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FDA Exempts Over 1000 Medical Devices from 510(k) Requirement
July 19, 2017
The 21st Century Cures Act paved the way for deregulation of a host of medical devices ranging from surgical lights to dentures.
FDA announced this week a list of more than 1,000 medical devices that will now be exempt from 510(k) notification requirements — a move that aims to help speed up the process of bringing new medical devices to market. The decision was made this week in accordance with a process laid out by the 21st Century Cures Act, a law passed by Congress in 2016 to provide funding for the research and development of new drugs and medical devices.
Some of the notable devices included on the list are umbilical clamps, menstrual cups, dentures, acupuncture needles, surgical lights, and obstetrical forceps, among a bevy of other devices. The list even includes commonly used items like hearing aids and menstrual pads.
A 510(k) is a premarket submission made to FDA to obtain marketing clearance for a device by demonstrating that the device is “substantially equivalent” in safety and effectiveness to another lawfully marketed device. The 21st Century Cures Act now requires FDA to determine which class II devices no longer require this premarket clearance, and according to the FDA notice, the new list of exemptions aims to help the medical device industry by eliminating costs and expediting the process of compliance.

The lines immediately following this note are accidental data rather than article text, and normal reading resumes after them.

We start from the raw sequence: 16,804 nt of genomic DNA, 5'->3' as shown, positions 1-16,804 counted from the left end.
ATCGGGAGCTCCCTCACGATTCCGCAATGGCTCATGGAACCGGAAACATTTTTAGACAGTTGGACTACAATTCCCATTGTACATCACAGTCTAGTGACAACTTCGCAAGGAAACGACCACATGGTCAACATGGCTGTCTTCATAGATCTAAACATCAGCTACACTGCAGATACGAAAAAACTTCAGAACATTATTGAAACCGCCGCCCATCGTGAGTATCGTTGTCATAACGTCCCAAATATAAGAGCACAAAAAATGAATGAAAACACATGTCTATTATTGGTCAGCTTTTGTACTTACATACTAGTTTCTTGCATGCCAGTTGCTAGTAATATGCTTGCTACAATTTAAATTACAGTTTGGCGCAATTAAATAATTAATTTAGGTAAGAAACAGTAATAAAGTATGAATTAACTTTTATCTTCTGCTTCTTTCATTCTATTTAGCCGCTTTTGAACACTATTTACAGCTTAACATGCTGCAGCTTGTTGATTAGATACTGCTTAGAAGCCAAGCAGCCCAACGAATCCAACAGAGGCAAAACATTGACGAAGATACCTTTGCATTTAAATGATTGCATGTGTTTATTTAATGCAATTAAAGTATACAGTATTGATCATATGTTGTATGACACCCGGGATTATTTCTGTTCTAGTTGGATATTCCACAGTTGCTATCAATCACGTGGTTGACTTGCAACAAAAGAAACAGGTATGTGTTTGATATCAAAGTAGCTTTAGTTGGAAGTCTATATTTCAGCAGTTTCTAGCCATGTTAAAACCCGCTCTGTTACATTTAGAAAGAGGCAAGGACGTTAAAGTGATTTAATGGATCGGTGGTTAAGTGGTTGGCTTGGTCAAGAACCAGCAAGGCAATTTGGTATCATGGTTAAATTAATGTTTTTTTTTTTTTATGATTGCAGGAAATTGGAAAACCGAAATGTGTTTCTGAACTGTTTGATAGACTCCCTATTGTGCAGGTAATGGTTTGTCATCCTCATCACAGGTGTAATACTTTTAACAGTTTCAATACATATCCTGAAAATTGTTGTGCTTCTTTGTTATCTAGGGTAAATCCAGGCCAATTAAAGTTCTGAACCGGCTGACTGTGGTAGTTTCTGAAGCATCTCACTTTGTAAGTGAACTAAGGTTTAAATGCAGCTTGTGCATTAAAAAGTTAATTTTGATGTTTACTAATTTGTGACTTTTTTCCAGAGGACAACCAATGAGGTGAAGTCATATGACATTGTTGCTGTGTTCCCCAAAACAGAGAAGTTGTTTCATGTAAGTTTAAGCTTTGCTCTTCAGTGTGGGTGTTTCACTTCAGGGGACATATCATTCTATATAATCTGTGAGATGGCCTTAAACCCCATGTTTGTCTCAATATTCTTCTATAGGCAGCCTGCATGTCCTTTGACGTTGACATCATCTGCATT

The FDA notice also notes that these new exemptions will decrease regulatory burdens on the medical device industry, while eliminating many of the private costs and expenditures that are often required to comply with the federal regulation. The move is also expected to decrease FDA’s workload with an immediate reduction in the number of devices awaiting evaluation.
The medtech industry group AdvaMed praised FDA’s decision, citing that the move supports a “risk-based” review process that can identify lower-risk well established products for exemption. The group said it believes the move will allow FDA to better focus its review resources where they are truly needed, evaluating devices that pose an elevated risk to patients.
With the average time for FDA to clear 510(k) applications slowly increasing over the years, the agency had recently concluded that many of the delays in the process often fall on the part of the submitter. 510(k) applications typically were reviewed within 96 days back in 2000, but that number grew to 154 days by 2010. These 510(k) trends could have contributed to the decision to examine a number of devices that could be eligible for exemption, as the FDA looks to expedite the process entirely.
Read Full Article – Source: FDA Exempts Over 1000 Devices from 510(k) Requirement | Qmed
Author: Kristopher Sturgis
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